The legal watchdog group Shurat HaDin-Israel Law Center has warned the Rockefeller Brothers Fund (RBF) that its support of groups that advocate boycotting Israel could cause the fund to be “considered complicit and as a participant in these groups’ illegal activities.”The letter laid out RBF’s questionable funding:
The BDS [Boycott, Divestment, and Sanctions] movement’s efforts constitute unlawful discrimination on the basis of national origin, race, and religion under the International Convention on the Elimination of All Forms of Racial Discrimination (“Anti-Racism Convention”) and numerous U.S. federal and state statutes, including New York law. Funding organizations that promote BDS raises serious legal issues for RBF. Accordingly, we strongly advise you to consider whether RBF should continue to provide financial backing to these hate groups who promote BDS against Israel and Israeli companies, individuals, and products.The Shurat Hadin letter pointed out that despite the human rights abuses taking place all over the Middle East, particularly in Syria and the Gaza Strip, the BDS movement only targets Israel. Such funding is not only “reprehensible,” the letter said, but may also constitute an unlawful form of discrimination. For example, the United States Codeprohibits discrimination in places of “public accommodation” on “the ground of race, color, religion, or national origin.” Many states have passed laws barring state governments from contracting with any business or individual that boycotts or supports a boycott of Israel.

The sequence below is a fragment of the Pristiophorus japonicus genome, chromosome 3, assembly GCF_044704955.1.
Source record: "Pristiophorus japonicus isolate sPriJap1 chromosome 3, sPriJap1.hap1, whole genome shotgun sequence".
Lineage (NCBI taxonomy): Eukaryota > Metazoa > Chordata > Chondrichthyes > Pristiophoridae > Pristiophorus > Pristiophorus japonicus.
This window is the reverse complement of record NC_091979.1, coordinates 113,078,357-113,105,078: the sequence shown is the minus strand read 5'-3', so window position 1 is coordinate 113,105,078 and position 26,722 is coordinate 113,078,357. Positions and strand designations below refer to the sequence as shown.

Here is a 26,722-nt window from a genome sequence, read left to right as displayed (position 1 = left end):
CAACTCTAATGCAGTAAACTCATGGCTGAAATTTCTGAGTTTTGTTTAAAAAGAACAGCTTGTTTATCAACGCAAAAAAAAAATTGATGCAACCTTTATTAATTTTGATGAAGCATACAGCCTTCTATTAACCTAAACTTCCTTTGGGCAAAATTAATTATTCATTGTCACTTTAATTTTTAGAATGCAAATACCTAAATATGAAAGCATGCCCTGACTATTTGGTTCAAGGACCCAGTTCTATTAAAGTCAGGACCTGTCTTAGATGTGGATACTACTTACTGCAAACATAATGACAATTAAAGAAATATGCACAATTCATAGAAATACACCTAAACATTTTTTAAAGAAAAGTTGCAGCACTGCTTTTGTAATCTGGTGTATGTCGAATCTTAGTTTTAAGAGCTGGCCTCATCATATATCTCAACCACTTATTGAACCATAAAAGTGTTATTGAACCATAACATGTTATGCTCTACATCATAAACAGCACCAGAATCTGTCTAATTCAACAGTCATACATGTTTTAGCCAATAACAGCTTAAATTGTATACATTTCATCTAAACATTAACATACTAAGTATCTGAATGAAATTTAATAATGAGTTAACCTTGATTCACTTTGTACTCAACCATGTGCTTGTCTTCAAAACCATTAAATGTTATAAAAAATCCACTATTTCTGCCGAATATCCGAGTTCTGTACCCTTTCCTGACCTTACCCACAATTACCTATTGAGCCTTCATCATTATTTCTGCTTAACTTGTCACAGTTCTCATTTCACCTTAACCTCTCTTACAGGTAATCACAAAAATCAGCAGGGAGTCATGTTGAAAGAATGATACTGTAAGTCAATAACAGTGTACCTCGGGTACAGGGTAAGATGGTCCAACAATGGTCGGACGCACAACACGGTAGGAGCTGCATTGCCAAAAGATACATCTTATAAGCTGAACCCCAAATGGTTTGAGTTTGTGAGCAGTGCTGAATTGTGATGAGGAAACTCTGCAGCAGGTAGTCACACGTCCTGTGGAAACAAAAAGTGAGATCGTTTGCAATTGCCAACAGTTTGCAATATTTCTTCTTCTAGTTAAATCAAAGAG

The BDS movement is inherently racist, anti-Semitic, biased and prejudicial and has an extremist agenda that unfairly singles out Israel and Jews. The BDS movement’s true goal is the destruction of the State of Israel and its Jewish community. It masquerades as a human rights movement, but it is singularly fixated on Israel and Jews and ignores egregious human rights abuses everywhere else in the world since they do not feed its anti-Israel agenda.
The letter to RBF comes in the wake of a number of media reports tying the foundation to anti-Israel activist organizations. RBF’s funding of groups such as Jewish Voice for Peace, the American Friends Service Committee, and Zochrot were first revealed in The Tower in February by Yona Shifmiller of the watchdog organization NGO Monitor. An op-ed in the New York Daily News last week documented the troubling advocacy of the groups RBF funds:
In 2015, RBF granted $140,000 to Jewish Voice for Peace. JVP supports BDS “as part of our work for freedom, justice and equality for all people,” and praises Palestinians “rising up en-masse against Israel’s brutal, decades-old regime of occupation, settler colonialism and apartheid.” How is contributing to JVP advancing a just and durable peace?Bloomberg News reported last year that RBF spent millions of dollars bringing together “a loose coalition of peace groups, think tanks, and former high-ranking U.S. diplomats” in support of the nuclear deal with Iran. (via TheTower.org)
RBF gave $50,000 in 2015 to the American Friends Service Committee’s Israel program, which advocates for the Palestinian “right of return,” promotes BDS initiatives at universities and holds the BDS Summer Institute “focused on building skills for divestment campaigns.”
Zochrot, a pro-Palestinian organization that regards the creation of Israel as a “catastrophe,” received $20,000 in 2015 from RBF. Zochrot supports “de-Zionizing Palestine,” eliminating the Jewish state via implementation of the right of return.